Auberon Waugh, the journalist and novelist was born on November 17, 1939. He was the eldest son of Evelyn Waugh, and never quite escaped from the shadow of his famous (and famously disagreeable) father.
Waugh (who was known to family, friends and colleagues by the diminutive name “Bron”) suffered a serious and bizarre injury at the age of 18 while performing his national service in the British Army.
He accidentally shot several bullets into himself while attempting to adjust a machine gun on his armoured vehicle. This led to multiple surgeries and life-long chronic pain.
Waugh wrote five novels before turning to journalism. I started reading one of his novels but abandoned it out of boredom, but I enjoyed his lead pieces for The Literary Review, which he edited. He specialized in what the British call “snark,” negative comments with an elitist slant.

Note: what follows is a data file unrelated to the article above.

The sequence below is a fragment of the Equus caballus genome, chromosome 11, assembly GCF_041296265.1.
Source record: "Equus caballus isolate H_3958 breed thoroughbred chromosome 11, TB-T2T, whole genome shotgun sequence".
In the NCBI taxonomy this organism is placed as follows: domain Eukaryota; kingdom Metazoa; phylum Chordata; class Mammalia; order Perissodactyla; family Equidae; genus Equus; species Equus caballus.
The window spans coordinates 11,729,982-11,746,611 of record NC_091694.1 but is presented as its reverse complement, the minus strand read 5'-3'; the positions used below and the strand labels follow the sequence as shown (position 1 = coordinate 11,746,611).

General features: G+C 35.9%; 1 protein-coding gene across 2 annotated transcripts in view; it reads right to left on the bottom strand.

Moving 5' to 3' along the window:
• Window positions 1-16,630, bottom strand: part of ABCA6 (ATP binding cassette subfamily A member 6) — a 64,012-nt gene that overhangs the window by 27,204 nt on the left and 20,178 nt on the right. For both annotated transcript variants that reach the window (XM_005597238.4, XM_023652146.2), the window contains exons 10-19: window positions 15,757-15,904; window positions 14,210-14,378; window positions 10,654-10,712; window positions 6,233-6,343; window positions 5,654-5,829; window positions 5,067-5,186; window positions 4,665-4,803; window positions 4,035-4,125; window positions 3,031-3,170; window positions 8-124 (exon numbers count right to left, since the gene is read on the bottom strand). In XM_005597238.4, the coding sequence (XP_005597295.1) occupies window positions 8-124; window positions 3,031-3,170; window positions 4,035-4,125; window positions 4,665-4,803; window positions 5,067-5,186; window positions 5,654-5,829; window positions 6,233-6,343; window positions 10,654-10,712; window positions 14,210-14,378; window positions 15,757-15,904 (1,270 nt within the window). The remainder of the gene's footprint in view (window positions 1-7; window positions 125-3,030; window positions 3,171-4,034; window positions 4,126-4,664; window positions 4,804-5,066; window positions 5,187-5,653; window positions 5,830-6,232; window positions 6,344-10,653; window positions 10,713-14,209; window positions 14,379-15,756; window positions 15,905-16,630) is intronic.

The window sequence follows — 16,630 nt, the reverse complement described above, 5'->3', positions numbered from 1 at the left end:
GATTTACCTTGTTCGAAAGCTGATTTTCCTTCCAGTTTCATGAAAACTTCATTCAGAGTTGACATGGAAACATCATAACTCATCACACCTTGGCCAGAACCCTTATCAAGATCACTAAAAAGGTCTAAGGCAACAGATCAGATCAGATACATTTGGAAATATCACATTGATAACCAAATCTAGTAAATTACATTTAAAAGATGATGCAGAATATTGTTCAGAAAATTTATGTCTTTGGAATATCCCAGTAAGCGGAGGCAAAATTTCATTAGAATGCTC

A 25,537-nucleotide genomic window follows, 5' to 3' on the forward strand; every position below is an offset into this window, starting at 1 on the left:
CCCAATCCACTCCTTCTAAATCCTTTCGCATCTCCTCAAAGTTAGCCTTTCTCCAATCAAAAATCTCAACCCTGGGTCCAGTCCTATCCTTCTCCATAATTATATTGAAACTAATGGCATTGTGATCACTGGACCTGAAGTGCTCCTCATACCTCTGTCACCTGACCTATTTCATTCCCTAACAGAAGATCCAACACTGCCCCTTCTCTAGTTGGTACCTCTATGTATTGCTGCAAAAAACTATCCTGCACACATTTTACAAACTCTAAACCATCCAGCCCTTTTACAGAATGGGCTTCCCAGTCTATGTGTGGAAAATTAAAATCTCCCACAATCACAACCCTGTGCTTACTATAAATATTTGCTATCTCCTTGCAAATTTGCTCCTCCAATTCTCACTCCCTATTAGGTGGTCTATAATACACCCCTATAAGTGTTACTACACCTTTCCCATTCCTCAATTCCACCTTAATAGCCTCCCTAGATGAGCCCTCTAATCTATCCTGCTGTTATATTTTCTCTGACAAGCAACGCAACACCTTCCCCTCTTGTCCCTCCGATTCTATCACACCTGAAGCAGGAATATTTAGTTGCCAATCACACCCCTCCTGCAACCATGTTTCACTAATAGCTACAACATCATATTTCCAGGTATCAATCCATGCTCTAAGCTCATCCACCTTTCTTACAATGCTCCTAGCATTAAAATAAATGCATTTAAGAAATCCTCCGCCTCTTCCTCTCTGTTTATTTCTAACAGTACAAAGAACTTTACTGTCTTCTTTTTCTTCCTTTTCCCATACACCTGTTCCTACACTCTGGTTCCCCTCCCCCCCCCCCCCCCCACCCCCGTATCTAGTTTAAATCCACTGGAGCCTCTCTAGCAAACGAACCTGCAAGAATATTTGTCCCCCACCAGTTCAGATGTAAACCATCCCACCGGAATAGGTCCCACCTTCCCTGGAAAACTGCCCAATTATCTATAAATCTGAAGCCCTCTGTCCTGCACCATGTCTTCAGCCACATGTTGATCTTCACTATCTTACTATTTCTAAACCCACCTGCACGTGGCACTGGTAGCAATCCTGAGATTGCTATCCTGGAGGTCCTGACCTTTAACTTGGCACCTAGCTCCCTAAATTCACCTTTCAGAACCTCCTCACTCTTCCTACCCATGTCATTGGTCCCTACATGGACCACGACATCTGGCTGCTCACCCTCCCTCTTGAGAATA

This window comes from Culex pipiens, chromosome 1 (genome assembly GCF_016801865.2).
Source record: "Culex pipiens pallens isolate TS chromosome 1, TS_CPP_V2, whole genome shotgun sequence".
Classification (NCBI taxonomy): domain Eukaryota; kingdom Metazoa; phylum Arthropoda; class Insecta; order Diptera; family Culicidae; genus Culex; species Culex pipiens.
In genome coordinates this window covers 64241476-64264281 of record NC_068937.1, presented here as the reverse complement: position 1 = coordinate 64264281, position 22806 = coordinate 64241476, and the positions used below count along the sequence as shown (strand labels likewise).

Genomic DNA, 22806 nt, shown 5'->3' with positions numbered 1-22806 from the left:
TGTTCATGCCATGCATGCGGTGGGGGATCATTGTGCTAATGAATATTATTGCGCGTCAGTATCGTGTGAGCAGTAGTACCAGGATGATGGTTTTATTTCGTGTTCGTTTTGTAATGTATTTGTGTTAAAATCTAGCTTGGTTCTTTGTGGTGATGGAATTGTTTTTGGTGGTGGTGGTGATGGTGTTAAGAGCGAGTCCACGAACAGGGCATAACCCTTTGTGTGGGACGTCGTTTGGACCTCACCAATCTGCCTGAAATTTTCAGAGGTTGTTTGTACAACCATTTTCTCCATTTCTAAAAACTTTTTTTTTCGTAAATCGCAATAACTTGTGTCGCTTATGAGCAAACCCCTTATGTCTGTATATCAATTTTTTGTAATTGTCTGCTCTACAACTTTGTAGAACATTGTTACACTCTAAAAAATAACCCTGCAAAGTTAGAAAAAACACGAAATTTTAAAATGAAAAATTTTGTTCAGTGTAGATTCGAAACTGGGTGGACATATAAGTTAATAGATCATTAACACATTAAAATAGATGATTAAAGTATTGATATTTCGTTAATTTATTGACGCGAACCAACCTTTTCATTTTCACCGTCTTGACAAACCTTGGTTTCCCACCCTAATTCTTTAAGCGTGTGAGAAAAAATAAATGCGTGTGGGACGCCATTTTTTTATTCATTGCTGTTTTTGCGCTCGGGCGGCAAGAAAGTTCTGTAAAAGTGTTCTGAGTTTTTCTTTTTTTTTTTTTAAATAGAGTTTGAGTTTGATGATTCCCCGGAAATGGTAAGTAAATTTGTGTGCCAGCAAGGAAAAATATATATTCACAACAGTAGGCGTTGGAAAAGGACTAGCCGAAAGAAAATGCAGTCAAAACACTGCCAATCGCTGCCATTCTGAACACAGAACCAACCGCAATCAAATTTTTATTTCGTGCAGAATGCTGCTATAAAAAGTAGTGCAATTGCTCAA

He also wrote for The Spectator and Private Eye, where he inhabited a conservative persona in humorous pieces. I didn’t always get the chance to read his journalism at the time, but thanks to the Internet I’ve caught up with him since.
I disagreed with him on almost everything but I enjoyed his style and his verbal vitriol. I’m still not sure how much of what he said he really believed and how much was a pose. He died in 2001 at the age of sixty-one.